First Steps of Your Divorce

Friday, February 10th, 2006

Once you find out you or your spouse is going to file for a divorce there are a few highly recommended things you take care of as soon as possible.

Any joint bank accounts or joint credit cards should be closed. You obviously need to take into consideration your future need for funds, but do your best to close or cease activity on these accounts. Many divorcing spouses make the mistake of not doing this, only to find out a few months later that their soon-to-be-ex has accumulated a ton of debt in their name or has liquidated a savings account.

You want to consider contacting a divorce lawyer in your area as soon as possible. If it is going to be a very amicable divorce, you certainly may want to do your own divorce, but unless you are comfortable about what your are about to experience, the knowledge and expertise of a divorce lawyer could be very beneficial.

If you have children, you want to devise a plan on how you are going to tell them about the divorce. You also want to make sure you notify any teachers, baby-sitters, etc., so they can help monitor their behavior during what can be a very tough time.

Stopping the Payment of Alimony

Wednesday, February 8th, 2006

If you have an alimony order in place, the only way to not pay legally, would be to have the alimony order modified.

Modifying alimony is not normal. Alimony is typically set in stone until certain circumstances occur (remarriage, death, etc.). These circumstances should be clearly stated in your divorce decree or judgment. Alimony is typically awarded based on the property distribution, so modifying the alimony would mean that the property award is no longer fair.

If you do stop paying the alimony, you are subjecting yourself to being taken back to court, paying arrearages and potentially other severe penalties.

If your income has significantly decreased for a significant period of time, it may be worth trying to get the court to recognized that the current alimony order is not fair, but be prepared to provide evidence that payment of the order is not feasible.

Doing Research for Your Divorce Case

Friday, February 3rd, 2006

Before you implement your strategies and tactics, knowledge of the law and proceedings is necessary. Although the law appears to be quite simple, it is really quite complex. This is due to the numerous areas of law, which are integrated into one another. For example, juvenile law, which is also known as the Welfare and Institutions Code, overrides Family Law. Law at the federal level does not always have precedence over state law. Federal law may be used only to strengthen an argument with case law in the state in numerous circumstances.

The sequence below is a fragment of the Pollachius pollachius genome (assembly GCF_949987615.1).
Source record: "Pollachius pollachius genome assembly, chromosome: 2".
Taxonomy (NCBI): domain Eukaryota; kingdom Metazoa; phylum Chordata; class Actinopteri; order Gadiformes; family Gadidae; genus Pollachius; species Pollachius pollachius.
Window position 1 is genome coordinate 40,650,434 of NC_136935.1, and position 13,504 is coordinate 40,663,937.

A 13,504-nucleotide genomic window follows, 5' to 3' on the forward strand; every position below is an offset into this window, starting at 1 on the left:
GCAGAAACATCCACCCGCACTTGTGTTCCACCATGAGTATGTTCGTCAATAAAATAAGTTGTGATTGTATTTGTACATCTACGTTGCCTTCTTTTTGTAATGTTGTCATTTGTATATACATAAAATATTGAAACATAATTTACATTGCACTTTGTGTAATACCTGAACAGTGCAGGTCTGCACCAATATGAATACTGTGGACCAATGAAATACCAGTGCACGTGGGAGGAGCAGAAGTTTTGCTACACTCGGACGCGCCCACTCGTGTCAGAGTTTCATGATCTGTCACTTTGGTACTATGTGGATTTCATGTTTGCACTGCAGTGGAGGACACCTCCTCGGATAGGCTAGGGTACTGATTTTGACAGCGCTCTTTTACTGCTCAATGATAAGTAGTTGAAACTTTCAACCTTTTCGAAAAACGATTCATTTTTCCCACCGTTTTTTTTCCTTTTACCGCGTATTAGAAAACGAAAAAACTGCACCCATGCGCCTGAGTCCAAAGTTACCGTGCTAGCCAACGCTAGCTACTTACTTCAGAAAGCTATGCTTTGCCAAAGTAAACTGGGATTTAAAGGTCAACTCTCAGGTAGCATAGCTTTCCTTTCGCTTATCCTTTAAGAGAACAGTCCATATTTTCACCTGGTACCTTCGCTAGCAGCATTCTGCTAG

We recommend that you spend some time in your local law library. There are number of reference books that may assist you in your case. We also advise to use divorce resource books as a means to evaluate the performance and intelligence of your attorney. Some of the more useful volumes to use include the “Rutter Group.” These reference guides are very extensive and can be seven volumes thick. Attorneys use these guides to research your case. They are easy to read and provide assistance and understanding to your particular state laws and rulings.

Working with the Family Law County Clerk

Thursday, February 2nd, 2006

The County Court Clerk or Clerk of the Court is the person who will be facilitating your divorce. This is the person you or your divorce lawyer will be filing your divorce paperwork with at you local county courthouse.

As a rule of thumb, the Clerk and any of the assistants at the courthouse will not be able to provide any type of legal advice, so tread cautiously when you ask questions. Certain Clerks and assistants are willing to help with questions regarding the filing procedure, but asking questions about the contents of the documents is typically out of the question.

If you are not getting the answers you need, you can certainly contact your lawyer or you can save yourself some money in legal fees by going to the county courthouse library. The county courthouse library is typically open to the public, and the librarian may be able to point you in the right direction to get the answers you need.

Pensions… A Marital Asset

Wednesday, February 1st, 2006

Pensions, 401ks, and other retirement funds are considered marital assets in equitable distribution states. This means that the portion earned during the marriage is part of the marital estate that is up for division at the time of divorce.

The pension is typically valued by a professional to determined the present value of the pension. The present value is not the current value on the past statement, but rather a calculated value of what it will be worth at the time of retirement.

The pension is often offset by another marital asset, such as a lump sum payment or equity in a home. This avoids future risk on the receiving party, because he or she would not get his or her share of the pension until the participant reaches the required age.

If there is not an asset to offset the pension’s value, a Qualified Domestic Relations Order is typically drafted to execute the action of paying out a portion of the pension to the receiving spouse at the time the participant reaches the required age. This document is very imporant and is typically drafted and submitted to the court after the divorce is final.